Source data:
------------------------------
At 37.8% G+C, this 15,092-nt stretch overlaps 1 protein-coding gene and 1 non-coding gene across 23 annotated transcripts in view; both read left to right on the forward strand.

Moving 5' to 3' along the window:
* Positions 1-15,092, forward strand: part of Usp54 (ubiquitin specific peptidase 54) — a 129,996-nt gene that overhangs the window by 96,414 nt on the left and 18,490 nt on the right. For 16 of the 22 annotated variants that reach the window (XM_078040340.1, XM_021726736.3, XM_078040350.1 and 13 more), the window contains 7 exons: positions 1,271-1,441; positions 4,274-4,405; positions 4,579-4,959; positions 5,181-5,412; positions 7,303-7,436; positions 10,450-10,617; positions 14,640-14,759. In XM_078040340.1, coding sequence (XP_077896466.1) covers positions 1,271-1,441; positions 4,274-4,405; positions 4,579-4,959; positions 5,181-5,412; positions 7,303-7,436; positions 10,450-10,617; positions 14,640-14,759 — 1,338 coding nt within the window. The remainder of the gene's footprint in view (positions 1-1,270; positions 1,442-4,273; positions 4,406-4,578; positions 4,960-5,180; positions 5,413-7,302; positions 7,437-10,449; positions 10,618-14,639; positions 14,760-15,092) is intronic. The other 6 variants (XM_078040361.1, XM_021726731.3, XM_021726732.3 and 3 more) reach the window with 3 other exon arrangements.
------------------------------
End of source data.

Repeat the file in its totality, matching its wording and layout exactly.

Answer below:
At 37.8% G+C, this 15,092-nt stretch overlaps 1 protein-coding gene and 1 non-coding gene across 23 annotated transcripts in view; both read left to right on the forward strand.

Moving 5' to 3' along the window:
* Positions 1-15,092, forward strand: part of Usp54 (ubiquitin specific peptidase 54) — a 129,996-nt gene that overhangs the window by 96,414 nt on the left and 18,490 nt on the right. For 16 of the 22 annotated variants that reach the window (XM_078040340.1, XM_021726736.3, XM_078040350.1 and 13 more), the window contains 7 exons: positions 1,271-1,441; positions 4,274-4,405; positions 4,579-4,959; positions 5,181-5,412; positions 7,303-7,436; positions 10,450-10,617; positions 14,640-14,759. In XM_078040340.1, coding sequence (XP_077896466.1) covers positions 1,271-1,441; positions 4,274-4,405; positions 4,579-4,959; positions 5,181-5,412; positions 7,303-7,436; positions 10,450-10,617; positions 14,640-14,759 — 1,338 coding nt within the window. The remainder of the gene's footprint in view (positions 1-1,270; positions 1,442-4,273; positions 4,406-4,578; positions 4,960-5,180; positions 5,413-7,302; positions 7,437-10,449; positions 10,618-14,639; positions 14,760-15,092) is intronic. The other 6 variants (XM_078040361.1, XM_021726731.3, XM_021726732.3 and 3 more) reach the window with 3 other exon arrangements.